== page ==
More proof that women board members bring better performance and higher share price

The team at Non Exec Hub have long championed gender equality at board level. One of our frustrations has been enduring the so-called ‘fluffiness’ of the argument: the apparent immeasurability of greater business performance that a more balanced representation would bring.

Last year saw something of a change in that, through the publishing of two seminal reports. McKinsey’s analysis of major plc’s across Europe and the US (in April 2012) saw a strong correlation between greater gender diversity and better business performance, measured in share price, stock yield, company growth and market share. The Credit Suisse report of last summer, if anything, went even further in demonstrating the umbilical connection between greater  female representation and better financial and organisational performance

This month saw a more nuanced but encouraging report that pointed to the business benefit of a more balanced representation. Thomson Reuters’ “Mining the Metrics of Board Diversity” tracked the progress and analysed the effect of women on corporate boards around the world – and revealed how the increase in the number of women on boards affected organizations’ performance. The study is based on data from Thomson Reuters ASSET4 ESG database, which provides in-depth environmental, social and governance information enabling socially responsible investment analysis. The ESG database contains information on 4,300+ global companies and over 750 data points covering every aspect of sustainability reporting.

According to the study, on average, companies with mixed boards have marginally better, or similar performance to a benchmark index, such as the MSCI World, particularly over the past eighteen months. Companies with no women on their boards underperformed relative to organisations with women board members, and had slightly higher tracking errors, indicating potentially more volatility.

“Over the past five years significant measures have been put into place to help increase equal opportunity and diversity, and while there has been a gradual increase in the percentage of companies that have women on boards, there is still a long way to go,”

says Andre Chanavat, product manager, Thomson Reuters Environmental, Social & Governance (ESG).

“This study suggests that the performance of companies with mixed boards matched or even slightly outperformed companies with boards comprised solely of men, further reinforcing the idea that gender equality in the workplace makes good investment and business sense.”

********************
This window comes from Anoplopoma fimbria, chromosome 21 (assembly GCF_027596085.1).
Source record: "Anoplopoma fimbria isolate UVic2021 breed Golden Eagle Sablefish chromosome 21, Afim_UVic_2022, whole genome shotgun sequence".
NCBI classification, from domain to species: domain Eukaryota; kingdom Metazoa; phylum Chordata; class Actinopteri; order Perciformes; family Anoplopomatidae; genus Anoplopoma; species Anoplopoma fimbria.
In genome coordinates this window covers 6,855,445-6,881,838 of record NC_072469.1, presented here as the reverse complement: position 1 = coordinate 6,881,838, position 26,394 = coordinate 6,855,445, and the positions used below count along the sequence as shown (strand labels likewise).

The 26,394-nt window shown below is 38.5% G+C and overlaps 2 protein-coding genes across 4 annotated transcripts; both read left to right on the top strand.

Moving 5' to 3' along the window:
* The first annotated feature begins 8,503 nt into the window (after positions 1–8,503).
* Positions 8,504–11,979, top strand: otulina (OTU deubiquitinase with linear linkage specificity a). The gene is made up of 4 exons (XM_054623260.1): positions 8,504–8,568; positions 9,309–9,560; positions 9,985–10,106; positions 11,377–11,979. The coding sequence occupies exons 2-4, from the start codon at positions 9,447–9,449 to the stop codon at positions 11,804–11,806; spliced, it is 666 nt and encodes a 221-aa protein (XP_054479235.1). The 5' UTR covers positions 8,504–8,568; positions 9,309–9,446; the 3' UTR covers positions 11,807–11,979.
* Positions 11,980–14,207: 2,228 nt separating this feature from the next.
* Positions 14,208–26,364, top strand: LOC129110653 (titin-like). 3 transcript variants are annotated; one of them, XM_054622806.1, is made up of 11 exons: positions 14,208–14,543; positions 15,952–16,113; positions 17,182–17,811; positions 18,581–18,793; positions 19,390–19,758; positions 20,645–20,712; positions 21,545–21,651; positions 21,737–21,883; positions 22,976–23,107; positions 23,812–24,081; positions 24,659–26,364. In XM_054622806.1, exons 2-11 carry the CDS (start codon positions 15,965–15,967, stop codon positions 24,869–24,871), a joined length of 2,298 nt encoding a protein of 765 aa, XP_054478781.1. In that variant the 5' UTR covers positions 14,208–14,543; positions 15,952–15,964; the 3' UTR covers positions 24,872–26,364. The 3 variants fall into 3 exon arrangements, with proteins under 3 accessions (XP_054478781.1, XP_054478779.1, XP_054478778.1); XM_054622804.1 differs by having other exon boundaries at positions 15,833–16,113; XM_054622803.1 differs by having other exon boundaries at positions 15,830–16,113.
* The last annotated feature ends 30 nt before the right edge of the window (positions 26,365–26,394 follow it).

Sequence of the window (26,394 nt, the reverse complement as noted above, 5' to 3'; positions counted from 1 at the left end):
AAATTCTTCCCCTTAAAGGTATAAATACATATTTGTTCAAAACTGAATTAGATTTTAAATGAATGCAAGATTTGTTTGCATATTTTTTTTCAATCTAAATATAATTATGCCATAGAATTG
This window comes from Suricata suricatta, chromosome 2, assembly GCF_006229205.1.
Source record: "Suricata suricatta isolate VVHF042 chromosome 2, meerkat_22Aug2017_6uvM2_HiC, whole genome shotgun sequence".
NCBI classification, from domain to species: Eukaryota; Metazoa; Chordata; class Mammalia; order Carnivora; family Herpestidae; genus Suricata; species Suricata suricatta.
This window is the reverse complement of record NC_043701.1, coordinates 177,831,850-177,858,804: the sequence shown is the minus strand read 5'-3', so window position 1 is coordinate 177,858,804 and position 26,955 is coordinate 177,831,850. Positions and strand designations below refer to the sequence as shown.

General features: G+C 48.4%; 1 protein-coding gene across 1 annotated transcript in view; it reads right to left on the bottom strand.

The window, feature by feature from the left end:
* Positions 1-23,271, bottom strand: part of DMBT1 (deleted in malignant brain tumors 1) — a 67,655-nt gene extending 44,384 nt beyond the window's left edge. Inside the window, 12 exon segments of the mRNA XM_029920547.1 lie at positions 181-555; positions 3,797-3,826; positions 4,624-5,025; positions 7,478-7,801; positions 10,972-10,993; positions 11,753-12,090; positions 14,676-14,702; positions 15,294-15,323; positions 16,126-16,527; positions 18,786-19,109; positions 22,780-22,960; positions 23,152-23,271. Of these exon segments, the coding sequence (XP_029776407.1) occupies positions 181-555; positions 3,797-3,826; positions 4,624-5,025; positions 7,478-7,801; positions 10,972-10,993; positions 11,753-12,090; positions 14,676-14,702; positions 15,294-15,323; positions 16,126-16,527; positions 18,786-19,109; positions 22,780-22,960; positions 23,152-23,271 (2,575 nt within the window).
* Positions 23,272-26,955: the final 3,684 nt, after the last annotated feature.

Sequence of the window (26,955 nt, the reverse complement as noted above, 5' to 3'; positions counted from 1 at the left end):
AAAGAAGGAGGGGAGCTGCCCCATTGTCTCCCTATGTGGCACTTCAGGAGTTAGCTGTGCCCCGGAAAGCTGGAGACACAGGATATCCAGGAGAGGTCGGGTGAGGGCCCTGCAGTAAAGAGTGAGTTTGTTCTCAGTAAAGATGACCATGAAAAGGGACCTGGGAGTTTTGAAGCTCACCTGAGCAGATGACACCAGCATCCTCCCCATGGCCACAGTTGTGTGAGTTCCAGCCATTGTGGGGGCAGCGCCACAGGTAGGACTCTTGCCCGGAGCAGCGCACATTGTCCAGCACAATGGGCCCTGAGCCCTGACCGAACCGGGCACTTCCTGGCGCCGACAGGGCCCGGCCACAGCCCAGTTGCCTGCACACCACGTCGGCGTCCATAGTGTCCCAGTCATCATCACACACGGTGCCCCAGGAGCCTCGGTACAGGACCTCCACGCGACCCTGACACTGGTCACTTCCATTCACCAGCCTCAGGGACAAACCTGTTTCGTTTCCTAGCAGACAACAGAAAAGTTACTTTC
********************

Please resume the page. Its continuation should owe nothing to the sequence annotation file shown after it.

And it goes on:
From 2008 to 2012 there has been slow but steady growth in the adoption of policies and processes to promote gender diversity and equal opportunity. Recent progress is particularly significant in the Americas, even without legislation or quotas. Global trends indicate a gradual increase in the percentage of companies that have women on their boards, with 59% of companies reporting women board members, up from 56% in 2008. Seventeen percent of the companies analyzed report having a board consisting of 20% or more women (compared to 13% in 2008); 45% report boards of 10% or more women (compared to 39% in 2008). From a regional perspective, EMEA has the most women on corporate boards followed closely by Americas, whilst companies in the Asia Pacific region report having the least gender diverse boards. Sector trends indicate that companies within the technology, industrials and non-cyclical consumer goods and services sectors lead in having the most mixed boards, whilst healthcare companies have the least.

This study complements Thomson Reuters February 2012 “Women in the Workplace” analysis, which revealed that corporations were doing more to track the number of women they employ. Those corporations that recorded more women at managerial levels appeared to benefit from healthier share prices in times of market turmoil.

The report is to be welcomed, not just by the team here at Non Exec Hub, but by any enterprise concerned to deliver better organisational efficiency and business sustainability.

Heather White is CEO of Non Exec Hub. You can contact her at [email protected]

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